- Switching from access_tokens to macaroons for authentication (not yet released)
- Lots and lots of performance work on Synapse, as we've tried to get the most out of Twisted.
Overall the last year was an exercise in actually fleshing out the whole ecosystem of Matrix and getting it to a stable usable beta acceptable to early adopters. The plan for the next 12 months is then to make the transition from stable beta to a properly production grade environment that can be used to run large scale services used by normal end-users. In practice, this means:
- A major rearchitecture of Synapse.
- Synapse currently has no support for horizontal scaling or clustering within a single instance, and many will have seen the performance problems we've hit with a relatively monolithic Twisted app architecture. Profiling deferreds in Twisted has been a particular nightmare.
- During September we are starting the process of splitting Synapse apart into separate services (e.g. separating reading eventstreams from writing messages) both to allow horizontal scalability and to experiment with implementing the services in more efficient languages than Python/Twisted.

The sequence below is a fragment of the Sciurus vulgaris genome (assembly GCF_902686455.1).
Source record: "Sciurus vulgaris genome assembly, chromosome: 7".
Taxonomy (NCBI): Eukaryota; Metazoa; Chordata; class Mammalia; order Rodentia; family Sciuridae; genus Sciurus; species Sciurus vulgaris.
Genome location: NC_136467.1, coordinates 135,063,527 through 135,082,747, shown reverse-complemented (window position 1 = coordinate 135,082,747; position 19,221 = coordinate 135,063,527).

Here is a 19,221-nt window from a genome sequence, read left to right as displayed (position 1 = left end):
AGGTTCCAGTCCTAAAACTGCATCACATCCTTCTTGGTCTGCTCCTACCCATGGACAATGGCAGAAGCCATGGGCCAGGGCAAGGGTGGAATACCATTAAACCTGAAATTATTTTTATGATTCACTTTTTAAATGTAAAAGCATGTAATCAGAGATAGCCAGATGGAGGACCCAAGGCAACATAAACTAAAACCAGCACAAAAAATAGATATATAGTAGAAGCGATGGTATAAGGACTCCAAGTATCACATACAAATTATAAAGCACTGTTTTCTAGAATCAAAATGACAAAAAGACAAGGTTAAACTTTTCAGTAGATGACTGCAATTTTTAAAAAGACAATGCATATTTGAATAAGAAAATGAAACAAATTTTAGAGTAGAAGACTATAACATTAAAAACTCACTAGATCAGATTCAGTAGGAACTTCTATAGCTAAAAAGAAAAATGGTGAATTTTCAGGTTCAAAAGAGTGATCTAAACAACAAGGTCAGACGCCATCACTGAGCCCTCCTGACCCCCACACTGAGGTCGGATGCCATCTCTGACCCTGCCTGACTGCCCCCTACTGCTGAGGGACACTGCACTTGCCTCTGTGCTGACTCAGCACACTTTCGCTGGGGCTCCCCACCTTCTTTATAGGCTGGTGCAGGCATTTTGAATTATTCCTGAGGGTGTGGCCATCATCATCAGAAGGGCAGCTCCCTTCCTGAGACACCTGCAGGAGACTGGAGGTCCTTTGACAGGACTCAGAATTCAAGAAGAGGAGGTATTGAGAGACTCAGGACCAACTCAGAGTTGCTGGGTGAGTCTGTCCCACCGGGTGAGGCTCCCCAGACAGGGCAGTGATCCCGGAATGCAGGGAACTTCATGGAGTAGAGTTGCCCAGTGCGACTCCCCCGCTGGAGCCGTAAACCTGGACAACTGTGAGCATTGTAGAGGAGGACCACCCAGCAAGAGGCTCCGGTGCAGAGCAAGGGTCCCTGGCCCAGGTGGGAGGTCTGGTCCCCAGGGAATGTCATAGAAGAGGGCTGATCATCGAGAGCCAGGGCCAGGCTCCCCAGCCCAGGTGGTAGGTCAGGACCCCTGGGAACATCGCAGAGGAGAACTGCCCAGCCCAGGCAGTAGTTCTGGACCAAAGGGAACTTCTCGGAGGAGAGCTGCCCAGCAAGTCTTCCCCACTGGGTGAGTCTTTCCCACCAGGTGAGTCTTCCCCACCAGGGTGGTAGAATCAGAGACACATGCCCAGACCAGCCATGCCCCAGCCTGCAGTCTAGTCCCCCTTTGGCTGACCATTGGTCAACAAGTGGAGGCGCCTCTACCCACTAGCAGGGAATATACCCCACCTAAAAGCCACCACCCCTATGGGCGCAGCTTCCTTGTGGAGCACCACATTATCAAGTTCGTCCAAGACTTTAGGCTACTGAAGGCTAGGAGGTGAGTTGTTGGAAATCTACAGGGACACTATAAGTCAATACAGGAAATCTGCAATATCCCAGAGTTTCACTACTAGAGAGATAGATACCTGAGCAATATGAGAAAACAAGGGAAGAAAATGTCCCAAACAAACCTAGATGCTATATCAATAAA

- We will continue the normal Synapse release process in parallel with this work.
- Ensuring Matrix can support a genuinely excellent UX for normal end-users on glossy clients, and supporting glossy client development as required. The days of Matrix being just for powerusers are numbered... :)
- Switching to use 3rd party IDs as the primary means of referring to users in Matrix, hiding matrix IDs as a feature for powerusers and developers.
- Finishing the spec. You may have noticed the spec has been quietly evolving over the last few months - finally gaining a versioning system, and with larger chunks of it being automatically generated from formal API spec descriptions. We will be finishing off and filling in the remaining holes.
- Improving the documentation (and FAQ!) on matrix.org in general by switching to a git-backed jekyll system for all the staticish content
- Replace the Angular-based reference webapp bundled with Synapse entirely with a matrix-react-sdk based reference app, and providing better examples and documentation for using it to embed Matrix functionality into existing websites.